“It was a change that was definitely needed for me. It kind of came out of nowhere, to be honest. But overall, I’ve been feeling really good.”

He has been riding his new Suzuki for only a month, and Roczen concedes it could take a while to find his form (though he has done more offseason races that have helped keep him in shape).

“I just want to reestablish myself because last year was really rough,” said Roczen, who won only the 2022 season opener. “The results weren’t there. A lot of struggles. Throughout this offseason, I have put in a lot of work. I started loving riding and especially racing again and traveling all over. So this change, I didn’t care if I was faster or better. It’s just I needed something.”

Roczen also will have the support of vaunted team manager Larry Brooks, who returns with Suzuki to the 450 category (where he previously worked with champions such as McGrath and Stewart).

“Going back to Suzuki, I’ve had really good results with them before, and I really want to put them back on the map,” Roczen said. “We might start off slow or might be right in the mix. I don’t really know, nor do I really care. I want to take it step by step and put in the work and re-establish myself and get back up to the front and just not let go. And charge hard.

“This entire offseason, I was able to charge more toward my goals and dreams. I’m mentally in a completely different spot than I was in years past. Overall, I’ve been feeling great on the bike. I’m going to have some fun with it and try to get back up to where I belong.”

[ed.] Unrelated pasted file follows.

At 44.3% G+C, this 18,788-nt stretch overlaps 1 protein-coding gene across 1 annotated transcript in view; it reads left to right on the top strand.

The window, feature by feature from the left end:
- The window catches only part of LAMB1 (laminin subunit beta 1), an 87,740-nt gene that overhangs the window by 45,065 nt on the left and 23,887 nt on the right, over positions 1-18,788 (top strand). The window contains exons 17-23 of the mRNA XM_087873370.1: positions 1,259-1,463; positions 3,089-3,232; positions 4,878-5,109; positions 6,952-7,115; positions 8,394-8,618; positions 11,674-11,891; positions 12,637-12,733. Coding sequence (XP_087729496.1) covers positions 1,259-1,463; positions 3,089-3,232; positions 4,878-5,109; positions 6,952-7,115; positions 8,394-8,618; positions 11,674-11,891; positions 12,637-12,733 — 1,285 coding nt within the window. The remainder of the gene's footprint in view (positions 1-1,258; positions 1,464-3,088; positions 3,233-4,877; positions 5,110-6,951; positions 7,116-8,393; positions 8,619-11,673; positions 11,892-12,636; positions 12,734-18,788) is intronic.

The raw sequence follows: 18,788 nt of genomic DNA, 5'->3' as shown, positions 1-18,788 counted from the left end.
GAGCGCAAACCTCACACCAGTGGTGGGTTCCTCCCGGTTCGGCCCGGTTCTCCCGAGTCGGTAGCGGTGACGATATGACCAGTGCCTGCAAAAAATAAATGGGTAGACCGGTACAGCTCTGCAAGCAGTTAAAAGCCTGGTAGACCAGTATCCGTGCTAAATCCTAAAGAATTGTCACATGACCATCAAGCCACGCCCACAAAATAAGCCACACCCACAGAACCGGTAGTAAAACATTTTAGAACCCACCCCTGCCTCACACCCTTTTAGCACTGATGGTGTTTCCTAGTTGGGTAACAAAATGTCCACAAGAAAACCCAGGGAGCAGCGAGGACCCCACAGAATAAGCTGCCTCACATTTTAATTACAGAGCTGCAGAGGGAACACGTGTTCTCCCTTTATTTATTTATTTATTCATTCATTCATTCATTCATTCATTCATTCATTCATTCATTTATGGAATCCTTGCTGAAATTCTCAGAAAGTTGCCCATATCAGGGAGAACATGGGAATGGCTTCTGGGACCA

Cooper comeback? Two-time Supercross champion Cooper Webb was seated on the last row for the Friday news conference.

“I’m washed up,” he joked when asked about the arrangement.

Supercross 2023 viewer's guide
Cooper Webb (Feld Entertainment, Inc./Align Media)

Certainly, few are doubting that Webb has the ability to rebound from a disappointing winless 2022 season for one of the toughest competitors in Supercross. But this will be a critical season for the North Carolina native, who re-signed with KTM on a one-year deal for 2023 and could find himself in the unsettling silly season with a slow start.

Webb’s biggest strength always has been his steely mental game, but a move away from renowned trainer Aldon Baker seemed to hurt his physical side.

Webb is back with Baker’s Factory this year, and he also has gotten hands-on about improving the bike for his fifth season with KTM.